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Health Services Research & Development

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2009 HSR&D National Meeting Abstract

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National Meeting 2009

3109 — Development of a Self/Proxy Report of Functional Cognition for TBI

Velozo CA (Rehabilition Outcomes Research Center REAP - North Florida/South Georgia Veterans Health System), Wen PS (University of Florida), Heaton S (University of Florida), Waid-Ebbs K (North Florida/South Georgia Veterans Health System), Donovan N (Louisiana State University), Garretson K (University of Florida)

Objectives:
The increased number of OEF/OIF veterans returning with TBI demands a battery of assessments that captures the scope of cognitive deficits and the impact of these deficits on everyday life. The primary objective of this study was to do the foundational work for the development of a Computer Adaptive Measure of Functional Cognition for Traumatic Brain Injury (CAMFC-TBI).

Methods:
An item pool of 228 items across six domains of functional cognition (attention, memory, processing speed, executive function, emotional management, and social communication) were administered to 227 participants (90 patient self-ratings – 47 outpatient and 43 one-year post injury, 89 caregiver ratings, and 48 healthcare professional ratings). Patients also were administered a battery of neuropsychological/functional measures. Unidimensionality was assessed using confirmatory factor analysis (CFA), and item-level psychometrics were assessed with Rasch analysis. Relationships across raters and concurrent validity were examined using correlations.

Results:
Unidimensionality could not be confirmed for the domains. Findings included: 79-97% items fit the Rasch model; person separation 1.92-4.92; Cronbach’s alpha 0.92-1.00; no floor effects; only emotional management showed a ceiling effect. Patient ratings showed moderate correlations with caregiver ratings for all domains except attention and caregiver ratings showed moderate correlations with healthcare professionals for memory and executive function. Patient ratings showed weak correlations with healthcare professional ratings. While the attention domain was poorly correlated with Digit Span for all raters, memory and processing speed domains showed stronger correlations with analogous neuropsychological measures, especially for healthcare professionals. Moderate to strong correlations were shown for the patient and caregiver ratings of attention, memory, executive function, and social communication domains and analogous measures of functional cognition.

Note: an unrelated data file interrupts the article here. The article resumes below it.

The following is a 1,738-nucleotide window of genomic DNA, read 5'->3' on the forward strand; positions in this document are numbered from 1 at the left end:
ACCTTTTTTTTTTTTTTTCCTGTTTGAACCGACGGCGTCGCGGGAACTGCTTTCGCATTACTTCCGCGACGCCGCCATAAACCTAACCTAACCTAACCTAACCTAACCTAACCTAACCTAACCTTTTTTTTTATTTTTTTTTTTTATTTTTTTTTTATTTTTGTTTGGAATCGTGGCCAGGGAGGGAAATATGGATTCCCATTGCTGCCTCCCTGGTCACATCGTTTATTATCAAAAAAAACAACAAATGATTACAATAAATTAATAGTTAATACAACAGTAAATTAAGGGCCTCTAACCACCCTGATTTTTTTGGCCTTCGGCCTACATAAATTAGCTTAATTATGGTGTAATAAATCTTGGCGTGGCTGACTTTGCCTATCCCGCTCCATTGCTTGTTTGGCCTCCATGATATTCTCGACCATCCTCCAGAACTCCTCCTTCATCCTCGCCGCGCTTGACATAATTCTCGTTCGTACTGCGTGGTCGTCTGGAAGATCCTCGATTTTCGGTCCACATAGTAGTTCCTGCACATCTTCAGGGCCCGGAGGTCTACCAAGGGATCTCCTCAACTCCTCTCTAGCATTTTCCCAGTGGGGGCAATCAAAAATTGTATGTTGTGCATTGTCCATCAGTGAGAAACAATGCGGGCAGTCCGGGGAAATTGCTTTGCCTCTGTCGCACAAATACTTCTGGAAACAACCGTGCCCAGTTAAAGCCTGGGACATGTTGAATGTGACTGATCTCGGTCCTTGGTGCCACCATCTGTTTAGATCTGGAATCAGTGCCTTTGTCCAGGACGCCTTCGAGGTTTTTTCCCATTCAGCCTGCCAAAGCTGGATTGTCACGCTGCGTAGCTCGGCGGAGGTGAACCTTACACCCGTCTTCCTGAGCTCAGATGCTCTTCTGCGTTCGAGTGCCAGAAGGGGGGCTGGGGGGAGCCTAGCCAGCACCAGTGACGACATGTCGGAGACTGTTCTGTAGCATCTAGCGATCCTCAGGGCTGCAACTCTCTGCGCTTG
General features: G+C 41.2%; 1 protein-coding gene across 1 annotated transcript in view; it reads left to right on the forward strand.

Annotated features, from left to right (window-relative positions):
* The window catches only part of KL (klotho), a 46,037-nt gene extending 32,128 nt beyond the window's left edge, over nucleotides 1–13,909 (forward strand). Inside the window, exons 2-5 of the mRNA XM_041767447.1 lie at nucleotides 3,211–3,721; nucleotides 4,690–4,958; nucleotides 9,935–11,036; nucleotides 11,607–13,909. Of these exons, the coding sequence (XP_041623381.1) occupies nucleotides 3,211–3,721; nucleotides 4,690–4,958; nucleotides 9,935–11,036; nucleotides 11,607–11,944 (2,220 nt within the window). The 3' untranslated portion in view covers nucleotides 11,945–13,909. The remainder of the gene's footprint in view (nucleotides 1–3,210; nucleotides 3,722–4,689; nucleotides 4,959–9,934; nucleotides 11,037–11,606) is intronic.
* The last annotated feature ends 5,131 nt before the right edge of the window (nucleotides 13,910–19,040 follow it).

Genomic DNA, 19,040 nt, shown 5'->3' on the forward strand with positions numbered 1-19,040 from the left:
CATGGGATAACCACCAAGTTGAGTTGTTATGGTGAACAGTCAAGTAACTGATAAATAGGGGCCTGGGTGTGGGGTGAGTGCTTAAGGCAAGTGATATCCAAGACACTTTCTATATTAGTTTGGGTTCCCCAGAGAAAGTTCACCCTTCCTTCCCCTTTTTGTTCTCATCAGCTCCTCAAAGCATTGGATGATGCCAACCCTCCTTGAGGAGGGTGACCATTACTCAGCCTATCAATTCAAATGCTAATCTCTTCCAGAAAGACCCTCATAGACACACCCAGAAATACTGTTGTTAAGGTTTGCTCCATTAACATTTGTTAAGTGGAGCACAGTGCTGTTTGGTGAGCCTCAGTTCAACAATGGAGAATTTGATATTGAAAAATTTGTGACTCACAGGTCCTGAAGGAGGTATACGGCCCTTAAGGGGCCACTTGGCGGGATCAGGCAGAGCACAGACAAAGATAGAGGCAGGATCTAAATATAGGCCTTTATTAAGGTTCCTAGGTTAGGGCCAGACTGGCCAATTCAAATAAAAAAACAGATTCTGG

Implications:
While unidimensionality could not be confirmed for the domains, the battery showed acceptable item-level psychometrics. Concurrent validity was most evident with external measures of functional cognition.

Impacts:
OEF/OIF veterans receiving medical care within the VA screening positive for possible TBI are offered further evaluation and treatment by clinicians with expertise in TBI. Self-proxy reports of functional cognition may be useful in determining the impact of blast injuries on the cognitive challenges faced by these individuals in every day life.


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